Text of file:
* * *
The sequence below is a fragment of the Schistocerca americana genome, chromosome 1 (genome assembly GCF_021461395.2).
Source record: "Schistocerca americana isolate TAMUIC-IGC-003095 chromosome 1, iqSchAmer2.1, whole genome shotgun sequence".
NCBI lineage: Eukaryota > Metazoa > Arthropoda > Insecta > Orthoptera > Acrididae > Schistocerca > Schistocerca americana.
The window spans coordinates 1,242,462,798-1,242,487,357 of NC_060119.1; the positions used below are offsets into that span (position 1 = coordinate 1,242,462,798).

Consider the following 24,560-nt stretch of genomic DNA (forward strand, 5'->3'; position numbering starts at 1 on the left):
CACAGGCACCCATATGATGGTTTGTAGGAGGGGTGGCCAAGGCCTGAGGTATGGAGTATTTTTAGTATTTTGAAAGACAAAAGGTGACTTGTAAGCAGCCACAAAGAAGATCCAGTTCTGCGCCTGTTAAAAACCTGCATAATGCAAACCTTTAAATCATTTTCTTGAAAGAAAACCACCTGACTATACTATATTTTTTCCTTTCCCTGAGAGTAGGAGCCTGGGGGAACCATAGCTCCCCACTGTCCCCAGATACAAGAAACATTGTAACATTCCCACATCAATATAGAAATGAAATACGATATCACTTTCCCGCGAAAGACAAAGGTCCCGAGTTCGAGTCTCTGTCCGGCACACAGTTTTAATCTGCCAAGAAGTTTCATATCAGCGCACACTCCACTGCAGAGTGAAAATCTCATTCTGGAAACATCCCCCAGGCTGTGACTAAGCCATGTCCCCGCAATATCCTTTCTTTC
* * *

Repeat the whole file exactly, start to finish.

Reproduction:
The sequence below is a fragment of the Schistocerca americana genome, chromosome 1 (genome assembly GCF_021461395.2).
Source record: "Schistocerca americana isolate TAMUIC-IGC-003095 chromosome 1, iqSchAmer2.1, whole genome shotgun sequence".
NCBI lineage: Eukaryota > Metazoa > Arthropoda > Insecta > Orthoptera > Acrididae > Schistocerca > Schistocerca americana.
The window spans coordinates 1,242,462,798-1,242,487,357 of NC_060119.1; the positions used below are offsets into that span (position 1 = coordinate 1,242,462,798).

Consider the following 24,560-nt stretch of genomic DNA (forward strand, 5'->3'; position numbering starts at 1 on the left):
CACAGGCACCCATATGATGGTTTGTAGGAGGGGTGGCCAAGGCCTGAGGTATGGAGTATTTTTAGTATTTTGAAAGACAAAAGGTGACTTGTAAGCAGCCACAAAGAAGATCCAGTTCTGCGCCTGTTAAAAACCTGCATAATGCAAACCTTTAAATCATTTTCTTGAAAGAAAACCACCTGACTATACTATATTTTTTCCTTTCCCTGAGAGTAGGAGCCTGGGGGAACCATAGCTCCCCACTGTCCCCAGATACAAGAAACATTGTAACATTCCCACATCAATATAGAAATGAAATACGATATCACTTTCCCGCGAAAGACAAAGGTCCCGAGTTCGAGTCTCTGTCCGGCACACAGTTTTAATCTGCCAAGAAGTTTCATATCAGCGCACACTCCACTGCAGAGTGAAAATCTCATTCTGGAAACATCCCCCAGGCTGTGACTAAGCCATGTCCCCGCAATATCCTTTCTTTC